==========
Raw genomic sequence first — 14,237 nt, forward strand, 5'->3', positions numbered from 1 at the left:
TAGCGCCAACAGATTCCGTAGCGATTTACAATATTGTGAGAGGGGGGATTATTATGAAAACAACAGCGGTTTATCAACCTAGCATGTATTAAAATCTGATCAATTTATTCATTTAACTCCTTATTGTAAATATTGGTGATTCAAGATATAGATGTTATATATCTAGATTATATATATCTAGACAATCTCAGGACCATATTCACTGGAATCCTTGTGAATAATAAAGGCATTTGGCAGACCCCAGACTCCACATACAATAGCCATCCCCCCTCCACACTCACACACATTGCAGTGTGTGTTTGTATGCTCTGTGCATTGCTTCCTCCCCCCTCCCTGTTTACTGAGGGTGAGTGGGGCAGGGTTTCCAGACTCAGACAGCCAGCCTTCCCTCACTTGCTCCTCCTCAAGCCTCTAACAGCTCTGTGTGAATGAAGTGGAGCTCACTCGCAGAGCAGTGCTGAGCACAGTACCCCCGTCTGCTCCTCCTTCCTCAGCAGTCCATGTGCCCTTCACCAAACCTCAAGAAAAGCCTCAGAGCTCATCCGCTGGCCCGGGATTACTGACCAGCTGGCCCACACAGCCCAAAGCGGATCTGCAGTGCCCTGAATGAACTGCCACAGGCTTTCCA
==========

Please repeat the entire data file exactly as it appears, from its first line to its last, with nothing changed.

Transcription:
Raw genomic sequence first — 14,237 nt, forward strand, 5'->3', positions numbered from 1 at the left:
TAGCGCCAACAGATTCCGTAGCGATTTACAATATTGTGAGAGGGGGGATTATTATGAAAACAACAGCGGTTTATCAACCTAGCATGTATTAAAATCTGATCAATTTATTCATTTAACTCCTTATTGTAAATATTGGTGATTCAAGATATAGATGTTATATATCTAGATTATATATATCTAGACAATCTCAGGACCATATTCACTGGAATCCTTGTGAATAATAAAGGCATTTGGCAGACCCCAGACTCCACATACAATAGCCATCCCCCCTCCACACTCACACACATTGCAGTGTGTGTTTGTATGCTCTGTGCATTGCTTCCTCCCCCCTCCCTGTTTACTGAGGGTGAGTGGGGCAGGGTTTCCAGACTCAGACAGCCAGCCTTCCCTCACTTGCTCCTCCTCAAGCCTCTAACAGCTCTGTGTGAATGAAGTGGAGCTCACTCGCAGAGCAGTGCTGAGCACAGTACCCCCGTCTGCTCCTCCTTCCTCAGCAGTCCATGTGCCCTTCACCAAACCTCAAGAAAAGCCTCAGAGCTCATCCGCTGGCCCGGGATTACTGACCAGCTGGCCCACACAGCCCAAAGCGGATCTGCAGTGCCCTGAATGAACTGCCACAGGCTTTCCA